The formation of a massive body naturally involves the localization of the absorptive region, and the function of absorption (which in the simpler forms is carried out by the whole of the vegetative part of the mycelium penetrating a solid or immersed in a liquid substratum) is subserved by the outgrowth of the hyphae of the surface-layer of that region into rhizoids, which, like those of the Algae living on soil, resemble the root-hairs of the higher plants.
In the more highly developed series, the mosses, this last division of labor takes the form of the differentiation of special assimilative organs, the leaves, commonly with a midrib containing elongated cells for the ready removal of the products of assimilation; and in the typical forms with a localized absorptive region, a well-developed hydrom in the axis of the plant, as well as similar hydrom strands in the leaf-midribs, are constantly met with.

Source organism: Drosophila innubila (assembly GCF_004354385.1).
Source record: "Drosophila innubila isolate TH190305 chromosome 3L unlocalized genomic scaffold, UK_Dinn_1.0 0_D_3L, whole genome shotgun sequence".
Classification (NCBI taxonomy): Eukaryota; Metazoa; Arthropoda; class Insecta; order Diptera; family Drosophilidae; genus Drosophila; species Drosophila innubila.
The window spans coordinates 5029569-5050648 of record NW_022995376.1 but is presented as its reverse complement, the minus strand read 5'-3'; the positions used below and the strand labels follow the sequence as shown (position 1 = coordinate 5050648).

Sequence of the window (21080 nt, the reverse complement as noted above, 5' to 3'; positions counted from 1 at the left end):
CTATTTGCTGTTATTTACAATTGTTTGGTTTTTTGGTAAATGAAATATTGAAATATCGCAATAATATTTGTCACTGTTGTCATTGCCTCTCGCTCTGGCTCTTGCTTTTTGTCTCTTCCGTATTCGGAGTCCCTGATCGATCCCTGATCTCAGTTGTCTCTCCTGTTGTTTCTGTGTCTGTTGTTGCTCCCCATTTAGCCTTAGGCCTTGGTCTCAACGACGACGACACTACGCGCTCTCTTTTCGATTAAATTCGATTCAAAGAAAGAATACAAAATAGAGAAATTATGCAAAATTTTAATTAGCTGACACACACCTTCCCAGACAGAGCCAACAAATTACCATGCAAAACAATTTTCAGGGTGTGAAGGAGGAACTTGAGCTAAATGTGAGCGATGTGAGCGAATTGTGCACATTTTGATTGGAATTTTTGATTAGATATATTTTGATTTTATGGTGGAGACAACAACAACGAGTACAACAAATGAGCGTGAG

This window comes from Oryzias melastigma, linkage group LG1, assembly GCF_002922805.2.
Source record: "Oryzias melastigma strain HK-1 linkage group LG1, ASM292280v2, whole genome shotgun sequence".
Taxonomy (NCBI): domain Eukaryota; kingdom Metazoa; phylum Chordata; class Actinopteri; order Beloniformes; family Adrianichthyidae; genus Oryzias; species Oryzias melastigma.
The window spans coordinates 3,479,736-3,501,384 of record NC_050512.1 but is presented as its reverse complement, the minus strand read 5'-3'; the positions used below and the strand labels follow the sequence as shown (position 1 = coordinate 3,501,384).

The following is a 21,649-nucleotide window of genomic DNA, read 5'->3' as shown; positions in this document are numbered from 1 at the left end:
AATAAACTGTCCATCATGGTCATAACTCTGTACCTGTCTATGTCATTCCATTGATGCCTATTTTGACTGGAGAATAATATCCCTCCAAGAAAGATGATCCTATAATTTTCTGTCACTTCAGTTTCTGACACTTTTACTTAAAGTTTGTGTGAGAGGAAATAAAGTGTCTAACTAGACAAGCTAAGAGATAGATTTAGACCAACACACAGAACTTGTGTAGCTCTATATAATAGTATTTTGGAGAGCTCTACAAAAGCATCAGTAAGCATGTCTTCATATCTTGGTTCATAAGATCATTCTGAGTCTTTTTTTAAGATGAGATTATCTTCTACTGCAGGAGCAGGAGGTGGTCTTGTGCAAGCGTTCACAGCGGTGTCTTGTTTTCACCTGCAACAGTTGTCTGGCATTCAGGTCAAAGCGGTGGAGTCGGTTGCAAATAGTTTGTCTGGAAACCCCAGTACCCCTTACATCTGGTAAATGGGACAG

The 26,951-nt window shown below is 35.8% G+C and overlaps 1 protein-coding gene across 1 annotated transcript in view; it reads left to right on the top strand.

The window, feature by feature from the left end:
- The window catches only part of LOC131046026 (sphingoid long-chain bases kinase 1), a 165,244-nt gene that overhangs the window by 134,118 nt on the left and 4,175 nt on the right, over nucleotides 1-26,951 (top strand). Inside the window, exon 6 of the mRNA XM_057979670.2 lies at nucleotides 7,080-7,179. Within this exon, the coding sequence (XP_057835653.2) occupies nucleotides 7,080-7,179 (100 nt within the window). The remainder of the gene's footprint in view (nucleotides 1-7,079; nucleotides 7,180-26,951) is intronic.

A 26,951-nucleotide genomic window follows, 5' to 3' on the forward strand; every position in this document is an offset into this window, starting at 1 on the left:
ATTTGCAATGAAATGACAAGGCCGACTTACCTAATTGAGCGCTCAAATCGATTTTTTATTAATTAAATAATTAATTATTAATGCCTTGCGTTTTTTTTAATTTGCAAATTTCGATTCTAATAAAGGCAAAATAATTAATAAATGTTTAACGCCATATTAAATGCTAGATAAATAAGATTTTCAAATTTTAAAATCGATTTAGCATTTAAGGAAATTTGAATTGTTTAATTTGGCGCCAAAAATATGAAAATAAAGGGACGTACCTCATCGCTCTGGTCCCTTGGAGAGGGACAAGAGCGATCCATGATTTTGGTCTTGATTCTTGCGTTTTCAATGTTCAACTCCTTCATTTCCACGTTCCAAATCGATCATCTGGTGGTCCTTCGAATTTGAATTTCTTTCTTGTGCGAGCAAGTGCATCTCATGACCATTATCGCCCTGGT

The root differs from the shoot in the characters of its surface tissues, in the absence of the green assimilative pigment chlorophyll, in the arrangement of its vascular system and in the mode of growth at the apex, all features which are in direct relation to its normally subterranean life and its fixative and absorptive functions.
In the typically submerged Alg~ and in submerged plants of every group this is the absorptive and the main.
Terrestrial plants have a gaseous interchange of oxygen and carbon dioxide which is necessary for respiration and feeding.